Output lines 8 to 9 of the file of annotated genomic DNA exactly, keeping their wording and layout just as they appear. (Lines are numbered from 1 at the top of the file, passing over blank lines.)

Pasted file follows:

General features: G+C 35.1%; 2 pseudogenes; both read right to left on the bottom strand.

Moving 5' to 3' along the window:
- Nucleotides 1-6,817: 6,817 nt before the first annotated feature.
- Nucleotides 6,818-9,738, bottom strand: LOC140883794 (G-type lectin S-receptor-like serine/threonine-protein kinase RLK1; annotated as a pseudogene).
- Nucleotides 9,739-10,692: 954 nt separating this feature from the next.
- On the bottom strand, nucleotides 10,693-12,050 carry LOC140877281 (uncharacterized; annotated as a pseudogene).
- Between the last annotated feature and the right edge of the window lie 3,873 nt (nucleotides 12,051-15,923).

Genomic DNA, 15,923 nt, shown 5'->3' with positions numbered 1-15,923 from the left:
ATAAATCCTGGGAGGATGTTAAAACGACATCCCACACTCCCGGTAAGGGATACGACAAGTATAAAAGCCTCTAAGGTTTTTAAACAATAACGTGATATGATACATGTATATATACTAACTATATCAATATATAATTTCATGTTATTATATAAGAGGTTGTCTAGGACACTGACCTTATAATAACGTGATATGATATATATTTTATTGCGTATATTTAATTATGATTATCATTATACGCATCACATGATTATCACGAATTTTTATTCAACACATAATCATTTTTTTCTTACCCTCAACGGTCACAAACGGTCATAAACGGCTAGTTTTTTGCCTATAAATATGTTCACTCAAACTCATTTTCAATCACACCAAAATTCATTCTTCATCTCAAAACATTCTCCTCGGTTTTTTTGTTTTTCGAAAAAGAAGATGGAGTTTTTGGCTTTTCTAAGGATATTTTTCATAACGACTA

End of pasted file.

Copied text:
Genomic DNA, 15,923 nt, shown 5'->3' with positions numbered 1-15,923 from the left:
ATAAATCCTGGGAGGATGTTAAAACGACATCCCACACTCCCGGTAAGGGATACGACAAGTATAAAAGCCTCTAAGGTTTTTAAACAATAACGTGATATGATACATGTATATATACTAACTATATCAATATATAATTTCATGTTATTATATAAGAGGTTGTCTAGGACACTGACCTTATAATAACGTGATATGATATATATTTTATTGCGTATATTTAATTATGATTATCATTATACGCATCACATGATTATCACGAATTTTTATTCAACACATAATCATTTTTTTCTTACCCTCAACGGTCACAAACGGTCATAAACGGCTAGTTTTTTGCCTATAAATATGTTCACTCAAACTCATTTTCAATCACACCAAAATTCATTCTTCATCTCAAAACATTCTCCTCGGTTTTTTTGTTTTTCGAAAAAGAAGATGGAGTTTTTGGCTTTTCTAAGGATATTTTTCATAACGACTA